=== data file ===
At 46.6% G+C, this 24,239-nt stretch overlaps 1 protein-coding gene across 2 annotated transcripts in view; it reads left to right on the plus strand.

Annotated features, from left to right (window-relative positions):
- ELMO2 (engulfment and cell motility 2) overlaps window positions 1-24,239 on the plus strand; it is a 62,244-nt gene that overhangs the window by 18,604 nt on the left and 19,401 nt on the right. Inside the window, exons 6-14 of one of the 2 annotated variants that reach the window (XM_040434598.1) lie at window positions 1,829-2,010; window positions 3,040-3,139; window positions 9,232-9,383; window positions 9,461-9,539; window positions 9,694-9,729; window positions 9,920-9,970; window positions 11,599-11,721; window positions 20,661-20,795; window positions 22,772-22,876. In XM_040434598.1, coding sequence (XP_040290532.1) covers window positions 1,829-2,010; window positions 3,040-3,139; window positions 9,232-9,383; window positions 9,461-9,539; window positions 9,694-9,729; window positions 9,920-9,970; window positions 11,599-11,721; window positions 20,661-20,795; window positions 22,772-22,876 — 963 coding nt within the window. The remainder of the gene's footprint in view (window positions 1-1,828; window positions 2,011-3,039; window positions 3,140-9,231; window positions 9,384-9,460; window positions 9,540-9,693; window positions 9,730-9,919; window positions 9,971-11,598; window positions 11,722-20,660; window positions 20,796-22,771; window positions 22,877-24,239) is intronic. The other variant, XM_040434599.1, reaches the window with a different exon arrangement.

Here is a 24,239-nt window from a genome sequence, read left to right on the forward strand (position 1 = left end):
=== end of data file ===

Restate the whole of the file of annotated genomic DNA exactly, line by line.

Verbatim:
At 46.6% G+C, this 24,239-nt stretch overlaps 1 protein-coding gene across 2 annotated transcripts in view; it reads left to right on the plus strand.

Annotated features, from left to right (window-relative positions):
- ELMO2 (engulfment and cell motility 2) overlaps window positions 1-24,239 on the plus strand; it is a 62,244-nt gene that overhangs the window by 18,604 nt on the left and 19,401 nt on the right. Inside the window, exons 6-14 of one of the 2 annotated variants that reach the window (XM_040434598.1) lie at window positions 1,829-2,010; window positions 3,040-3,139; window positions 9,232-9,383; window positions 9,461-9,539; window positions 9,694-9,729; window positions 9,920-9,970; window positions 11,599-11,721; window positions 20,661-20,795; window positions 22,772-22,876. In XM_040434598.1, coding sequence (XP_040290532.1) covers window positions 1,829-2,010; window positions 3,040-3,139; window positions 9,232-9,383; window positions 9,461-9,539; window positions 9,694-9,729; window positions 9,920-9,970; window positions 11,599-11,721; window positions 20,661-20,795; window positions 22,772-22,876 — 963 coding nt within the window. The remainder of the gene's footprint in view (window positions 1-1,828; window positions 2,011-3,039; window positions 3,140-9,231; window positions 9,384-9,460; window positions 9,540-9,693; window positions 9,730-9,919; window positions 9,971-11,598; window positions 11,722-20,660; window positions 20,796-22,771; window positions 22,877-24,239) is intronic. The other variant, XM_040434599.1, reaches the window with a different exon arrangement.

Here is a 24,239-nt window from a genome sequence, read left to right on the forward strand (position 1 = left end):